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Frequently Asked Questions

Frequently Asked Questions About RI Unemployment Cases

Q: Do I Need a Lawyer for My Rhode Island Unemployment Hearing?

A: If you are denied benefits or your employer appeals your receipt of benefits, it is extremely important to have an attorney represent your interests. If not, you will, most likely, be the least knowledgeable person in the room on the subject of your legal rights and how to pursue them. The Hearing Officer is well trained in the law, but s/he is not on your side. Mr. Brier can present your case in the best possible light and effectively cross-examine the employer and its witnesses. He is comfortable questioning witnesses and aggressively challenging the employer’s version of events.

When you retain Mr. Brier, he will explain the process of the hearing and prepare you for what you need to say at your hearing. He will also help you gather any documents or witnesses that are needed for your case. This removes much of the stress of the hearing, allowing you to concentrate on being yourself and making your best case, all with the guidance of questioning by an attorney with your interests firmly in mind.

Your unemployment compensation benefits are hugely important to you and to your family, now and potentially for many months to come, especially in this uncertain economy. You owe it to yourself to have Mr. Brier assist you in preparing and presenting the best possible case to secure your rights.

 

Q: What do I do if I cannot reach the Call Center?

It is often difficult, if not impossible, to reach the Call Center. You will receive a busy signal or if you do get through, you will eventually be hung-up on. My advice is to send them an email at uihelp@dlt.ri.gov and provide your name, social security number, phone number and the reason for your call, and they should call you back in 1-3 days.

 

Q: Why call Matthew J. Brier?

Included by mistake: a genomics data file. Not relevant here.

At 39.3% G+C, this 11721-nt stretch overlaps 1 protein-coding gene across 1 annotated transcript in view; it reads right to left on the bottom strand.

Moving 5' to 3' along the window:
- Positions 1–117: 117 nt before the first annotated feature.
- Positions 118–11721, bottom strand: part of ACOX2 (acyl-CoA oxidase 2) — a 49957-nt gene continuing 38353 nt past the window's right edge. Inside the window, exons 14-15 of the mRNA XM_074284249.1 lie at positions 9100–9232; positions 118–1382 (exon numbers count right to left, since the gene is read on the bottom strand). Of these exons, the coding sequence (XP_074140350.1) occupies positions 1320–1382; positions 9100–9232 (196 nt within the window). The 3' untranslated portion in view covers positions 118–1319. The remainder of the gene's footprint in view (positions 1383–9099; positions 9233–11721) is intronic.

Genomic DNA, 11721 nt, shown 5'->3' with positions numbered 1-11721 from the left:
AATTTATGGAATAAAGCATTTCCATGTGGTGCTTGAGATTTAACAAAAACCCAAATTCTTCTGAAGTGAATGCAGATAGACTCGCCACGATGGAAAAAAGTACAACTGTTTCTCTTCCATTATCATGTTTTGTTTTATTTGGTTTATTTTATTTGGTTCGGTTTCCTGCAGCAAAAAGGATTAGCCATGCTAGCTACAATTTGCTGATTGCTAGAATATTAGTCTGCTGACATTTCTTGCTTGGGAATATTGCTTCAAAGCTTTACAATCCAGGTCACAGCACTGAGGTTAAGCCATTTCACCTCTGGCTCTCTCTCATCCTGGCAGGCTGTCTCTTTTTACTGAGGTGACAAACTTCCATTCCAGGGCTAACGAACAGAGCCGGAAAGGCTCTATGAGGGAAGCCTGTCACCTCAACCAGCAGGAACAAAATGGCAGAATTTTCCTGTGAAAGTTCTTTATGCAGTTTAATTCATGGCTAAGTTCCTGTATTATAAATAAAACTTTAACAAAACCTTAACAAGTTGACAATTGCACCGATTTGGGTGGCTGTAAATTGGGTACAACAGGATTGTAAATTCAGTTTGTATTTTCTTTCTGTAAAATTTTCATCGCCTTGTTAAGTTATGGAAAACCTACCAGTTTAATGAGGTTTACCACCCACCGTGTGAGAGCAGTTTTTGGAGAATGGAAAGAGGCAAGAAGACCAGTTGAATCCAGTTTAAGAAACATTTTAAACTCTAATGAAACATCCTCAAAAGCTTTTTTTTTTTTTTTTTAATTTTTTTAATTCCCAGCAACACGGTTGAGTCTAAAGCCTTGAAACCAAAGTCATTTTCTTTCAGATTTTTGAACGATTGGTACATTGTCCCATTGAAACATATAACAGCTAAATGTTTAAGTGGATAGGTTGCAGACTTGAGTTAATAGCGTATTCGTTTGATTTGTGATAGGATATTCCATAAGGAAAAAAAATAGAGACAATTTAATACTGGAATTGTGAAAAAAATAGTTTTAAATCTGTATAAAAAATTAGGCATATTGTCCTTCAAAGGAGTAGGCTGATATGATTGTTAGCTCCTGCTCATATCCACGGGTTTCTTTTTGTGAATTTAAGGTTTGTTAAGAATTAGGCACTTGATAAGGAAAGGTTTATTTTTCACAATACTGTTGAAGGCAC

A: Most people wrongly assume that the process to collect benefits is simple and they do not need a lawyer. Nothing can be further from the truth!  As soon as you are let go from your job, you should call Matthew J. Brier so he can help guide you through the often complicated and intimidating process. 


Q: What is the purpose of UI benefits?
A: UI benefits are provided to eligible workers who are unemployed for no fault of their own. Benefits are intended to provide temporary financial assistance until they secure full-time work. Because of the poor economy, it is possible to collect UI for 99 weeks.

 

Q: How do I file for benefits?
A: As soon as you are separated from your job, do not wait, file your claim immediately.

To file a claim in Rhode Island, click here.


Q: What is the process after I file a claim?
A: If you are fired or quit your job, approximately 2-4 weeks after you file your initial claim, unemployment will set up a telephone interview to determine the circumstances of why you are no longer working. It is critical to know what you should tell unemployment, so call Matthew J. Brier right now so he can help you.

After you give your phone interview, unemployment will contact your employer to get their side of the story. Approximately 2-4 weeks after your telephone interview, you will receive an initial decision from unemployment. Generally, if you say one thing happened and your employer says another, unemployment will rule in favor of the employer and deny your benefits. Do not give up; I get the initial decisions overturned every day!

 

Q: How do I file an appeal of an initial decision?
A: If you receive a denial letter, call me immediately so that I can file your appeal. You generally only have 15 days from the mailing date on the decision to file your appeal and request an administrative hearing.

While your appeal is pending, make sure to continue to certify your claim via phone or online EVERY week.